Part of what enables Seismic to consistently elevate their strategic planning is the environment they've fostered internally, where team members feel empowered to raise their hand when Objectives are At Risk or Behind.

They’ve effectively communicated the “why” throughout the business, and have alignment on how they establish, review, and take action on their strategic direction.

So, rather than letting the fear of driving behavior change impede your team’s strategic planning process, view it as an opportunity to convey how this process will empower all leaders and their teams to execute their goals more effectively. By fostering a culture of accountability, embracing incremental progress, and championing a shared vision, organizations can navigate the complexities of change and emerge stronger than ever before.

4) Concerns of Data Integrity

"We need to clean up our data before doing something like this."

For Strategy and Operations leaders aiming to elevate their strategic planning process, it's common to believe that all of the company's data needs to be thoroughly vetted and cleaned up first. While data integrity is indeed crucial, it shouldn't become a barrier to improvement.

As a business leader, you're tasked with tracking hundreds of metrics, and oftentimes, those metrics shift based on requests from board members, other internal stakeholders, or insights gleaned from new data points. While many of these metrics are vital to success, data hygiene can often become a never-ending battle that brings to mind the aphorism 'perfect is the enemy of good.'

Far too often, leaders are overwhelmed with the process of cleaning up their data. They aim to achieve an end-state for how they report information from Salesforce, Jira, or other tools. Instead of focusing on the most important metrics, they try to ensure that absolutely everything is 100% accurate.

What leaders really need to move their strategic planning process and visibility forward is a focus on fundamental, yet vital metrics deemed essential to the business. These metrics often include revenue targets, opportunities, and customer data.

For most companies, if these metrics can't be tracked today and there's hesitancy about putting them on a scorecard, it might indicate a broader transparency or accountability issue.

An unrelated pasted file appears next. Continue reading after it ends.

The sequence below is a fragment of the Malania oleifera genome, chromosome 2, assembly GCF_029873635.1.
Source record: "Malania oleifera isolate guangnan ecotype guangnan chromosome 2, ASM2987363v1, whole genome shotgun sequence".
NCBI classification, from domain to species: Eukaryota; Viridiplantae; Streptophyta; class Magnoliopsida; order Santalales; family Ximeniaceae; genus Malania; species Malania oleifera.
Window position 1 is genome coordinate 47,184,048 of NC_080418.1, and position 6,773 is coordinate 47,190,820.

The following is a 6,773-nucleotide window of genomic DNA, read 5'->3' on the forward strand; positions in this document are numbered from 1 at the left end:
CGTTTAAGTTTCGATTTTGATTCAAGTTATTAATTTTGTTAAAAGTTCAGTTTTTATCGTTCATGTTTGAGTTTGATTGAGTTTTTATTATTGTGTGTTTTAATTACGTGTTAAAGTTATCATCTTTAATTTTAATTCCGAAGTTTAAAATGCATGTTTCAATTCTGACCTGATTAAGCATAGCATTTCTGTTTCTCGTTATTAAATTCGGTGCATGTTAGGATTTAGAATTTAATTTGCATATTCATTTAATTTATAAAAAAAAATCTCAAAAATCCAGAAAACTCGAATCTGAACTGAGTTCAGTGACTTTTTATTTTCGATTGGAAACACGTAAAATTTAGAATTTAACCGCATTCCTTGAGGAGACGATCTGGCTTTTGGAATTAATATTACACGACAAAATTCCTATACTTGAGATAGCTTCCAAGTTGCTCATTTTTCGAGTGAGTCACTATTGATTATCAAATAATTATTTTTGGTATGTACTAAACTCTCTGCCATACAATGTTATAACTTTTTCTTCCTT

We often emphasize the phrase "what gets measured matters." If the goal is to increase revenue by a certain percentage this year, then revenue becomes the metric of utmost importance.

To Lou Desiderio, COO at Form Assembly, it’s about focusing their execution on just the core metrics that drive success.

“We have a high-level dashboard that provides the foundation for our progress, and we look at it during meetings and ask ourselves ‘okay, what do we need to do differently? What’s our call to action?’”

For Lou, having just those key metrics visible keeps the team focused on what’s important and enables the team to ask the right questions.

Data hygiene is a continuous journey, not a final destination. Even after polishing up your data, there will always be new features to track, additional SKUs to add, and more custom objects to incorporate into your CRM. 

Your data will never achieve perfection, but that shouldn't be an excuse to delay fundamental improvements in your strategic planning processes.

Now is the Time to Level Up Your Strategic Planning Processes

In the realm of strategic planning, inertia is the enemy of progress. By procrastinating change, Strategy and Operations Leaders risk perpetuating the same cycle of inefficiency and missed opportunities.

As we've seen from the experiences shared by industry leaders like Emma Bates of Holiday Extras, Chad Flynn of Pearl Meyer, Margie Eggen of Seismic, and Lou Desiderio from FormAssembly, the path to success lies in seizing the moment, fostering a culture of accountability, and championing incremental progress. So, embrace the challenge of driving behavior change, armed with the knowledge that each step forward brings you closer to a future defined by strategic clarity, alignment, and achievement.

If any of this resonates and you’re interested in learning more about how we're working with world-class Strategy and Operations Leaders, we’d love to connect with you. Whether you are at the stage of needing a solution like Elate or just simply looking for advice on introducing a new operating framework, we’re here to help. Built by Strategy and Operations Leaders for Strategy and Operations Leaders, Elate is the leading Strategic Planning and Execution platform for today’s growing companies.

Request a Demo and See Elate in Action